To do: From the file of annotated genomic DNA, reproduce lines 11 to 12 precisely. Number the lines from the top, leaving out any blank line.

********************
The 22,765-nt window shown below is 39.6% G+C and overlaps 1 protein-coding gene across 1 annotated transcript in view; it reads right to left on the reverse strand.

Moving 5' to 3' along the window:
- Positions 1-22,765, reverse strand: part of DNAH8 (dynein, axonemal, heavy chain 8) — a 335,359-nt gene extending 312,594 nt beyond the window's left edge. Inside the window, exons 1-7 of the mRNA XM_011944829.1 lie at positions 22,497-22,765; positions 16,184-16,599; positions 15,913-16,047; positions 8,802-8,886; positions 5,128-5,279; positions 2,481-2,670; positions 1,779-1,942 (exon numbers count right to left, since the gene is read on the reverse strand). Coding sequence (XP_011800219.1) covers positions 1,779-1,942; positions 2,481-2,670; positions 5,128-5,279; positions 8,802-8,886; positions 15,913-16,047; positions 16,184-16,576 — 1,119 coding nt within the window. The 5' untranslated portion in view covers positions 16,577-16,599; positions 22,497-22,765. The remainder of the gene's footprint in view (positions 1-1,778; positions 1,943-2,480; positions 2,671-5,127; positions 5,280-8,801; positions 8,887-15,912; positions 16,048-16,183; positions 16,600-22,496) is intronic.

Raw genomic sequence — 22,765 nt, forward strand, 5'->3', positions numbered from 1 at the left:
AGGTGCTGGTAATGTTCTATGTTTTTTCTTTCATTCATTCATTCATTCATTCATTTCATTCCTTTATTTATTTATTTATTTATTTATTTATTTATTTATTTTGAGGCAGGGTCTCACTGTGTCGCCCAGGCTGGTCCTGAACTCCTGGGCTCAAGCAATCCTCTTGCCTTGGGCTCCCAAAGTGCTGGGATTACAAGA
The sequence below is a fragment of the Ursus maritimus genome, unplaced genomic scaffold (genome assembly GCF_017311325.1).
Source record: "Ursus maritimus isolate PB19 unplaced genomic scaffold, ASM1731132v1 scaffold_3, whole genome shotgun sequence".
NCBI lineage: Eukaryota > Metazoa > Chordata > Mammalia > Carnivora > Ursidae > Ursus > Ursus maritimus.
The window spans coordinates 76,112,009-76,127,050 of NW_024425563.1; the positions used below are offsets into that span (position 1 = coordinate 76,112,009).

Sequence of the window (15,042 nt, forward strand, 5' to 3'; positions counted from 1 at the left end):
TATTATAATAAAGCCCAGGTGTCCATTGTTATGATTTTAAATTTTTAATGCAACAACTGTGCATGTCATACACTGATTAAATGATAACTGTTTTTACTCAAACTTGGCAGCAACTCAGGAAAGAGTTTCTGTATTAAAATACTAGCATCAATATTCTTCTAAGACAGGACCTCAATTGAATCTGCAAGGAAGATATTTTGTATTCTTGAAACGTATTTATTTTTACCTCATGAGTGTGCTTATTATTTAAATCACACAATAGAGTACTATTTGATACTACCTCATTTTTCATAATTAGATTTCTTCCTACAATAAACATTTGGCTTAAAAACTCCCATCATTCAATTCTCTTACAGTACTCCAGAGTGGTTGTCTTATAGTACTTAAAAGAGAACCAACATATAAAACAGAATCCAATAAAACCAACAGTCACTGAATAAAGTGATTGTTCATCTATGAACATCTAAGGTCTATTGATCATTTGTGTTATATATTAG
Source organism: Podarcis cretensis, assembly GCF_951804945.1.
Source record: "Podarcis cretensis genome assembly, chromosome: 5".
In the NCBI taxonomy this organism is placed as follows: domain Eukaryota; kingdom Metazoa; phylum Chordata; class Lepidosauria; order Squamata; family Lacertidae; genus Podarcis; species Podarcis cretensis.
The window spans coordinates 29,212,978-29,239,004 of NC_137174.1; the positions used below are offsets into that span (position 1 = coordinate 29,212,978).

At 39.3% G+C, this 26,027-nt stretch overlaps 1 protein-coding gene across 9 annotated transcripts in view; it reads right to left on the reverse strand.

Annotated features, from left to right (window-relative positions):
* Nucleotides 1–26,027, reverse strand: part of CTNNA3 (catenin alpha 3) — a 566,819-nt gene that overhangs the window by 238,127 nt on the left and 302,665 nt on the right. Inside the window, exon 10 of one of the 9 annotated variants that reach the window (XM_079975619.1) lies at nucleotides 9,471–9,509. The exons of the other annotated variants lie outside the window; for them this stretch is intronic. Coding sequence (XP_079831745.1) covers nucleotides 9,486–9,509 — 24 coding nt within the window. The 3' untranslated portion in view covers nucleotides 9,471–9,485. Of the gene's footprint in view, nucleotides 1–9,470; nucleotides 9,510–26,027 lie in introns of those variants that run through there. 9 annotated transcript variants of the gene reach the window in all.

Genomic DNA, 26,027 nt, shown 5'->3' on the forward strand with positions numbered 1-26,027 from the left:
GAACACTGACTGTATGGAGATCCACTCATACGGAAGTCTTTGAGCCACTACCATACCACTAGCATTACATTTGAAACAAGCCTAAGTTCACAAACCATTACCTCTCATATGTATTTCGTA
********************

TATTATAATAAAGCCCAGGTGTCCATTGTTATGATTTTAAATTTTTAATGCAACAACTGTGCATGTCATACACTGATTAAATGATAACTGTTTTTACTCAAACTTGGCAGCAACTCAGGAAAGAGTTTCTGTATTAAAATACTAGCATCAATATTCTTCTAAGACAGGACCTCAATTGAATCTGCAAGGAAGATATTTTGTATTCTTGAAACGTATTTATTTTTACCTCATGAGTGTGCTTATTATTTAAATCACACAATAGAGTACTATTTGATACTACCTCATTTTTCATAATTAGATTTCTTCCTACAATAAACATTTGGCTTAAAAACTCCCATCATTCAATTCTCTTACAGTACTCCAGAGTGGTTGTCTTATAGTACTTAAAAGAGAACCAACATATAAAACAGAATCCAATAAAACCAACAGTCACTGAATAAAGTGATTGTTCATCTATGAACATCTAAGGTCTATTGATCATTTGTGTTATATATTAG
Source organism: Podarcis cretensis, assembly GCF_951804945.1.